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I work at a medium-sized retail company, and we'll be moving warehouse sometime early this year. One requirement that we have for the new warehouse is that we need a proper, stable wireless network covering the entire warehouse area, since we work a lot with web-based tools which require constant connectivity. A rough estimate says that it's about 10 meters high, and maybe 50 x 50 meters along the walls. In our current warehouse, which is of similiar height, we have a couple of HP MSM430 mounted to beams in the ceiling, and controlled by a HP MSM710 controller. This setup has proven unstable and spotty in it's connectivity, which puts a bit of pressure on us to get it right this time.

We're using UniFi AP Pro's in our retail locations, and they've proven reliable so far, but I'm concerned about how well they'll perform in a warehouse environment since there'll be greater distances to cover (if they're mounted to the ceiling), and more devices connected to them than in a store.

What I've come up with so far is to use UniFi AP Pro's, and have the access points mounted in the ceiling, placed above the "aisles" between the shelves, two APs per aisle. There's 10 aisles, and I'm planning on "shifting" the placement in the ceiling along the aisles so that every odd row has the access points lined up with eachother, which I imagine will give better overall coverage. Simple illustration:

|   |   |   |   |
|   |   |   |   |
|   | o |   | o |
|   |   |   |   |
|   |   |   |   |
|   |   |   |   |
| o |   | o |   |
|   |   |   |   |
|   |   |   |   |
|   |   |   |   |
|   | o |   | o |
|   |   |   |   |
|   |   |   |   |
|   |   |   |   |
| o |   | o |   |
|   |   |   |   |
|   |   |   |   |

Is this a sound idea, or is there better ways to do this?

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Hire a professional who has warehouse experience. If you were using an enterprise vendor, I would suggest looking at their consulting services as they have probably done this with their products a number of times.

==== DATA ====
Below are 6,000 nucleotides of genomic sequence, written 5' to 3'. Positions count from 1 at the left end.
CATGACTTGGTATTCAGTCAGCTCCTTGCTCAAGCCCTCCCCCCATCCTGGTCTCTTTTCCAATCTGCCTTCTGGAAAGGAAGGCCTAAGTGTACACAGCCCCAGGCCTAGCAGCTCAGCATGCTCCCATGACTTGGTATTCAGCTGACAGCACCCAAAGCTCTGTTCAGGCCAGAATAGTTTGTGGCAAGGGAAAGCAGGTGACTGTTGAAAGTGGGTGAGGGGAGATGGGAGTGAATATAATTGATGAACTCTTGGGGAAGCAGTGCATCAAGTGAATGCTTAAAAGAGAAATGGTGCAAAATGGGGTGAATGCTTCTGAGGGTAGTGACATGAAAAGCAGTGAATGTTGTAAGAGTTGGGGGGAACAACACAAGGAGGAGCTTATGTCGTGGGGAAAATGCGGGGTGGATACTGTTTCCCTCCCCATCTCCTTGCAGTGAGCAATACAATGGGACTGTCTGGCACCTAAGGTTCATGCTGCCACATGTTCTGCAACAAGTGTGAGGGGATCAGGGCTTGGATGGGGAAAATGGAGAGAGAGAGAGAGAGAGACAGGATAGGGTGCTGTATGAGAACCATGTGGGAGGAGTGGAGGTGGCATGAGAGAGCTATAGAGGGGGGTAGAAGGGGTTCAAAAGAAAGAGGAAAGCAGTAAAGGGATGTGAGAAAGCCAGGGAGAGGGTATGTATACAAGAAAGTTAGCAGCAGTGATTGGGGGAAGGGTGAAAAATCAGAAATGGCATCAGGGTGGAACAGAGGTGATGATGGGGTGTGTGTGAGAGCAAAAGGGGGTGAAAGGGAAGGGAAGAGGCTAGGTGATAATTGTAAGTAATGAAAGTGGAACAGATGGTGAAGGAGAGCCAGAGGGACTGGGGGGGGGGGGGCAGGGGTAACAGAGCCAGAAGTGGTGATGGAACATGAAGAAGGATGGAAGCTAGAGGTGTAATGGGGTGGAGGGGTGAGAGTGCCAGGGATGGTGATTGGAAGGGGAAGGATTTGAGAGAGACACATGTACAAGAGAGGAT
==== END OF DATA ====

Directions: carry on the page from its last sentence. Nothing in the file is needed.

Warehouses and stadiums are considered the two most difficult wireless environments to work in with 802.11. There are many factors that make warehouse areas very difficult to work in, for instance, open spaces combined with metal rack shelving, the long thin aisles that can channel energy further than you suspect, the adding/removing of invenorty that changes the environment on a continual basis, etc.

Without the proper tools and experience, you are simply gambling on your wireless network. It may work, but odds are you will have strange issues, issues in certain locations, and other unforseen problems.

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  • Also be aware of radios with a direct LOS to each other, RRM will turn down the power and cause coverage holes on the floor. – cpt_fink Jun 6 '15 at 6:16
  • @cpt_fink, you are correct with default RRM settings; however I have had good success tweaking RRM to allow more cell overlap and adjacent APs in industrial settings (obviously coming with the tradeoff of more co-channel interference). For us, it was a good solution because coverage was more important than absolute throughput, and there were many restrictions on where we could put APs – This Jun 6 '15 at 16:26
  • This is not an answer to the question. – Ronnie Royston Jun 19 '15 at 17:06
  • @RonRoyston, if you feel that way, then flag it, comments are not the way to address that concern. However, the question was "Is this a sound idea, or is there a better way to do this?" My answer is essentially that there is a better way and that is to hire a professional (along with reasoning behind my answer) and this was accepted by the OP. – YLearn Jun 19 '15 at 23:12
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The operating temperature is advertised to be sufficient (14 to 131° F) per the data sheet but the antennas are integrated omni-directional. A common approach to warehouses is to use directional antennae to direct the signal down aisles (along with adjusting the power level of the radios).

So, to answer your question, no those are not the right AP's. A better way is go use directional antennae.

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  • 2
    I agree that directional antenna is most likely required and the described approach is definitely common, although other models seem to be becoming more popular depending on the situation. This seems to be especially true in warehouses where location tracking has become important and the directional antenna down the aisle approach isn't always accurate enough. I would still recommend that anyone planning to provide coverage in a warehouse hire a professional with warehouse experience for best results. – YLearn Jun 6 '15 at 5:05
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Your setup seems reasonable to me but I do not have any experience setting up networks in a warehouse environment. Two things that I would caution you to think about when implementing the network though are these: 1) any interference that may come from metal shelving units or products that could interrupt the wireless signal and 2) interference or crosstalk caused by the lights or other electrical lines running along the ceilings where you plan to position the APs.

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